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Darkest Hour

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We cannot get out. The shadow moves in the dark.
We cannot get out. They are coming.

"You and I, Sam, are still stuck in the worst places of the story, and it is all too likely that some will say at this point: 'Shut the book now, dad; we don't want to read any more.'"
Frodo, The Lord of the Rings, The Two Towers, Book IV

This is it. Things really can't get any worse. They just can't.

During the course of a Story Arc, your characters can go places, have adventures, fight bad guys, and right wrongs. They've loved and lost and learned... and then something happens. Something that they never expected. The Bad Guy Wins. The people turn against them. The mentor is dead. The team falls apart. The Hero Dies. The last slice of pizza gets taken.

And they don't have time to mourn or plan or get over their losses, because more bad things are happening. This is the point in a narrative when there's no hope, when the characters are at the edge of the Despair Event Horizon. It is frequently invoked for the strongest testing of The Hero's character: What You Are in the Dark.

Older Than Dirt, going back to The Epic of Gilgamesh. As an ancient and ubiquitous plot device, this scenario has received quite a bit of attention in literary circles; it's cognate to the "death" stage (preceding the "descent into the underworld", but not always clearly distinguished from it) in certain formulations of The Hero's Journey monomyth, and shows up elsewhere as well. At least one creative writing course views such bleak moments as essential to effective plotting.

This usually precedes a Day of Reckoning climax where only a few things can happen:

Compare Can't Refuse the Call Anymore, the first of the dark hours. May overlap with Near-Villain Victory. The Cornered Rattle Snake is someone who begins to fight back despite appearing to have no chance of survival. Hope Springs Eternal is the natural conclusion of such a moment... unless, of course, the story features a Downer Ending. A Second Chapter Cliffhanger is often characterized by this.

The Trope Namer is a proverb that claims that "The darkest hour is just before the dawn," but its exact origins are uncertain. Most likely, English theologian and historian Thomas Fuller was the first one to say something like it in his 1650 religious travelogue A Pisgah-Sight Of Palestine And The Confines Thereof, where it is quoted, "It is always darkest just before the Day dawneth."

It should go without saying, but "Here there be spoilers!"


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  • The climax of Interstitial: Actual Play episode 15. The Organization has captured and restrained our heroes, Larxene has seemingly rejoined them, and DiZ is readying his weapon that will return everyone to their own worlds forever.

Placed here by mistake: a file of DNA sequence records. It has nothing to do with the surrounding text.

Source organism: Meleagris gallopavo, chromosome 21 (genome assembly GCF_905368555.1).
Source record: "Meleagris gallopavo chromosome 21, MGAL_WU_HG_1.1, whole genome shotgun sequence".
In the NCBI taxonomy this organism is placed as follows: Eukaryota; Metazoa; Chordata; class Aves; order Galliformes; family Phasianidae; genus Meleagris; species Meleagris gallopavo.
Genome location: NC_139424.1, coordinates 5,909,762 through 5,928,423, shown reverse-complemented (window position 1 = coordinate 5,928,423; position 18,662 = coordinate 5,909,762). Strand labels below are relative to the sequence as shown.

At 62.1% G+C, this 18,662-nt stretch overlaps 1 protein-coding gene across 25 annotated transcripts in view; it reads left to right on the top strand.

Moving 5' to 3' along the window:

Professional Wrestling 
  • During 1934, professional wrestling was almost killed off in New York when Jack Pfefer, an ostracized promoter whom few liked, decided to get revenge on his rivals by exposing their business as fake and then promoting his own brand of "theater" style pro wrestling. Thus one of the few affordable forms of entertainment during the depression became a laughingstock in the state, with gates plummeting and news sources refusing to continue covering it. The New York territories would recover in 1942, largely thanks to the athletics of Antonino Rocca.
  • Ring of Honor's darkest hour was May 22nd 2004, in the wake of the Rob Feinstein scandal, said co founder was fired, ROH lost its distribution company, it was unable to host Maryland Championship Wrestling's Shane Shamrock Memorial Cup also because of said scandal, several of their best talents including champions were barred from returning by TNA and their Generation Next event was held in a tent due to them being kicked out of an armory on account of the US Army needing it to fight a war against Iraq. During the event, the fan votes to determine who were the best of the new wrestlers ROH had managed to bring in were trashed by Austin Aries, Roderick Strong, Jack Evans and Alex Shelley, on the basis they were the best the company had to offer... the interest they generated may have ironically ended being one of the things that saved the company.
  • TNA has faced near-death so many times since the end of the Hogan/Bischoff era that many believe the company will never die. That being said, late 2016 was undoubtedly its most dire period. TNA went through another major exodus of talent (prior exoduses had destroyed its previously stacked roster to the point that only two of the TNA Originals, Abyss and James Storm, were left in the company), had gotten kicked out of their original headquarters and forced to move into their merchandise warehouse, and then in October, information was released on the internet detailing its many legal woes, including multiple lawsuits from multiple parties, one of them being from its own President, Billy Corgan, and a tax lien from the state of Tennessee. Dixie Carter, TNA's owner, resisted Billy's attempts to buy the company, and her constant lying and screwing over Corgan (who was well-liked by the talent) eventually caused the entire roster to sour on her. The company was saved (yet again) by Anthem, who would buy out Corgan and TNA and leave Dixie with a 5% stake, before kicking her upstairs.